First off, it is hard to measure a hit in Nigeria. We don’t have a veritable system that accesses sales and inversion of songs into the mainstream to collate results. Thus, it is left for us to determine what is a hit and what is not. Sadly, people usually conflate what they like and what is popular with what is a hit.

What is popular can be hit, but heavy radio rotation is not a reflection of request from fans. It represents OAPs flexing their influence to make a song ‘blow.’ This comes from the verifiable truth that when people hear something for a long time, they will like it. It has happened with many a Davido song.

The problem arises because we don’t have a system that we can trust to truly give us results. So, when we have arguments, both sides have persuasive points but with little evidence to truly mark themselves out. That is why a lot of Nigerians will argue that songs like ‘Joro‘ and ‘Ghetto Love‘ by Wizkid, ‘Risky’ by Davido, Anybody’ by Burna Boy and ‘Reason With Me’ by Rudeboy are hits.

They are not hits. They are just popular and successful songs with healthy numbers. We need to stop conflating a ‘successful song’ with a ‘hit.’ All hits are successful songs, but not all successful songs are hits.

The issue of ‘numbers’

This brings us to the next point; numbers are no reflection of success or sometimes, even failure of a song. The greatest illusion in global music today is that numbers equate success. In truth, they can be an indication, but they can also paper the cracks of a flailing career till it suddenly goes up in flames.

A popular artist with a mega-following will always have healthy numbers. His songs are not going to fail while his fans are still loyal. Stan culture might be toxic, but it’s also built on loyalty. When an artist gets to a stage, healthy numbers are inevitable and radio will play them. Thus with them, it then becomes hard to truly measure what is successful song from what is a failure.

For example, ‘Dis Love’ by DJ Spinall featuring Wizkid and Tiwa Savage has 8.3 million views on YouTube as of today. It is not a even close to being a hit. In contrast, one of Nigeria’s biggest songs of 2019 is ‘Dumebi.‘ It has just 10 million views. Now is ‘Dis Love‘ is successful song? Oh yes. Is it a hit? No. Thus, all successful songs are not hits. Is ‘Dumebi’ a hit? Yes.

Dis Love‘ features Wizkid and Tiwa Savage – that is a default traffic puller. In this streaming age, superstars are like streaming magnets. When you feature them on your songs, the song gets a ‘star’ on Apple Music as a successful song.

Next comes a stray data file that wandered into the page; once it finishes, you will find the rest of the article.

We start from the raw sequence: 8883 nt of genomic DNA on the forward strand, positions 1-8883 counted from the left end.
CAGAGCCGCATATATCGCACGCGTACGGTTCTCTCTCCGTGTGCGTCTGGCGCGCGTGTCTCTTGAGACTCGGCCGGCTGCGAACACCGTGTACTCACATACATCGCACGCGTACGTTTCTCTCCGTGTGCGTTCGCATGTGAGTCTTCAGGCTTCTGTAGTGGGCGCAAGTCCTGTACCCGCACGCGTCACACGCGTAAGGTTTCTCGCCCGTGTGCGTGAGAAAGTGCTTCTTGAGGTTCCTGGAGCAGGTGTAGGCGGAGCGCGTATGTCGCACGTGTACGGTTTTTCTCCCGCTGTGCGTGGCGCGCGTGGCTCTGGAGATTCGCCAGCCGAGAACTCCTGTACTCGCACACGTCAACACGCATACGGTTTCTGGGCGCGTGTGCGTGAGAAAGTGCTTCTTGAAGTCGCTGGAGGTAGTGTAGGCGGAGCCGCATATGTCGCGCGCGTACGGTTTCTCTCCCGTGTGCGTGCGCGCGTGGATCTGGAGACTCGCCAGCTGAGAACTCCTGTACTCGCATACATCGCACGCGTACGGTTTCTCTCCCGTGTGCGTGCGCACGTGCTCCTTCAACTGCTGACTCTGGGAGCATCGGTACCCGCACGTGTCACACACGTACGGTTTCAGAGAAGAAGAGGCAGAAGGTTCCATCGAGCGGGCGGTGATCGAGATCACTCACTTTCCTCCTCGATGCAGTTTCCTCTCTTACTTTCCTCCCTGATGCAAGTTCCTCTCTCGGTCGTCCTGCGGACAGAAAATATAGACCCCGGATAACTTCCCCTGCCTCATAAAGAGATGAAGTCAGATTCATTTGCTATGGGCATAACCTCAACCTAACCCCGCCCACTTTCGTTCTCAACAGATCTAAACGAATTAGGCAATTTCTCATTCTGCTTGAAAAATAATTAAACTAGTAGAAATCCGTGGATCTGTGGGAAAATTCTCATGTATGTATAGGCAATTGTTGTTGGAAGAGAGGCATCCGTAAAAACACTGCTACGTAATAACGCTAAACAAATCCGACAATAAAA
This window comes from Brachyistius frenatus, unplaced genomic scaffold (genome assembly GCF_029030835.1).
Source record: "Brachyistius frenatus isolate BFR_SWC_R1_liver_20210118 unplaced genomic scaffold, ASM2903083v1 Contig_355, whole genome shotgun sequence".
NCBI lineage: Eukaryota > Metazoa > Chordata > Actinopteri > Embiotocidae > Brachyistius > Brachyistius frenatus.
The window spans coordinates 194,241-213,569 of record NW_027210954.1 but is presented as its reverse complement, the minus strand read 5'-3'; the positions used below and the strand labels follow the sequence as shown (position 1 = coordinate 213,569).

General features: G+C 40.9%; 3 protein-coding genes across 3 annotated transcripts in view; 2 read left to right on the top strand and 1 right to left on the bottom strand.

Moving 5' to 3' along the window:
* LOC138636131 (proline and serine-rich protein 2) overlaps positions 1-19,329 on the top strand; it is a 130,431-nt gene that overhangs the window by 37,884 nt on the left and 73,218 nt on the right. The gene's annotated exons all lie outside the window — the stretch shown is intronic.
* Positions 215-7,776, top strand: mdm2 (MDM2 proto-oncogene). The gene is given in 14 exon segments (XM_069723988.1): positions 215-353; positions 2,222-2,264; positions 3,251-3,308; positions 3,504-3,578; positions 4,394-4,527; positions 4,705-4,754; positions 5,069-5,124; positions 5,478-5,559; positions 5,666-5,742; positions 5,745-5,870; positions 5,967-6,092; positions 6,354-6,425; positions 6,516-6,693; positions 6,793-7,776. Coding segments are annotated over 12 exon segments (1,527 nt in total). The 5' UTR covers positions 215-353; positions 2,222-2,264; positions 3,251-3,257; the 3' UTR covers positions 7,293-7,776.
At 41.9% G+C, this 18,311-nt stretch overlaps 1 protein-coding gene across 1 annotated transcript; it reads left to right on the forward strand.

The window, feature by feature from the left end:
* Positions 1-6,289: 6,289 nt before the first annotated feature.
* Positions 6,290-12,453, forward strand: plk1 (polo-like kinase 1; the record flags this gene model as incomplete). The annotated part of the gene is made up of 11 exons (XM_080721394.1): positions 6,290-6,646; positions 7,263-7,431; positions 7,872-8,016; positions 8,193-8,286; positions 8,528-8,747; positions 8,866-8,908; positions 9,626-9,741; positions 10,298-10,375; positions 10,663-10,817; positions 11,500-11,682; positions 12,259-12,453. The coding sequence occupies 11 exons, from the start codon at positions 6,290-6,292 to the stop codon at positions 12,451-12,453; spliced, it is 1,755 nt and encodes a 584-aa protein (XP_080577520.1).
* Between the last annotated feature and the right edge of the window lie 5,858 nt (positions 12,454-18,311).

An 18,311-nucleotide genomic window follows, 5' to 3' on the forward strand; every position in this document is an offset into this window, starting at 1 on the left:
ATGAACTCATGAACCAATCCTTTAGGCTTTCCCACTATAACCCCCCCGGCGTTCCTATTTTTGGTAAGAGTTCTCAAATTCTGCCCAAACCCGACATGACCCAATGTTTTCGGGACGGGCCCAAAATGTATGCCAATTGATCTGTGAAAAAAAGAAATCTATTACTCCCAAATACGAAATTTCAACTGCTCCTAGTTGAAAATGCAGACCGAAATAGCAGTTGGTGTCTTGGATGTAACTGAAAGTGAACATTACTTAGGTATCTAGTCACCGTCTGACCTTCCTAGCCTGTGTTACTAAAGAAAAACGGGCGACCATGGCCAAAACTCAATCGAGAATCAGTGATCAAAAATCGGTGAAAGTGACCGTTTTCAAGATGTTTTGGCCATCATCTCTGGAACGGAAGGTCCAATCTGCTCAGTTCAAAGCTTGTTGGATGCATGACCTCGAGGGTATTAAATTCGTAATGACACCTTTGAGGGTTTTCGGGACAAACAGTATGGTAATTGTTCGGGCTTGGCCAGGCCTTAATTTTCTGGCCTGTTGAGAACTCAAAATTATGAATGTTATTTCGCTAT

Some will argue that if we go by my logic, nothing will be a hit because a ‘hit’ in say, America is based off sales (numbers) and plays for a song as measured by Nielsen Soundscan and certified by The Recording Industry Association of America. But then, in America, metrics are in place to certify that certain songs are truly successful beyond an artist’s fan base.

Thus, what is a hit is usually representative of the true state of the song, not just its acceptance at face value. That then brings us to the question of whether only truly successful songs can be hits.

There are grades to hits

Some songs are more successful and popular than others. Thus, in advanced industries like America, they have a chart where the success of songs can be graded. If Nigeria had a charting systems, songs like ‘Joro’ or ‘Ghetto Love’ will probably not be at the very top of charts, but they will be close.

Thus, there are grades to hits. However, if a song cannot truly permeate with the mainstream and have a staying power to constantly connote excitement beyond its maker’s fan base, it is unlikely to be in the class of genuine hits like ‘Killin Dem.‘ The problem is that what is a hit will be undeniable by anybody.

It will not be about whether they like it or not. The song will find them.

Do ‘hits’ matter?

But when you look at it, our current digital age suggests that hits are not material anymore. What matters is the success of a song. So, is it a good or bad thing? It is both. It is good because an artist doesn’t require a hit to make money. It is bad because it creates an illusion and people focus more on strategy than on making quality music.

The music matters more than anything else.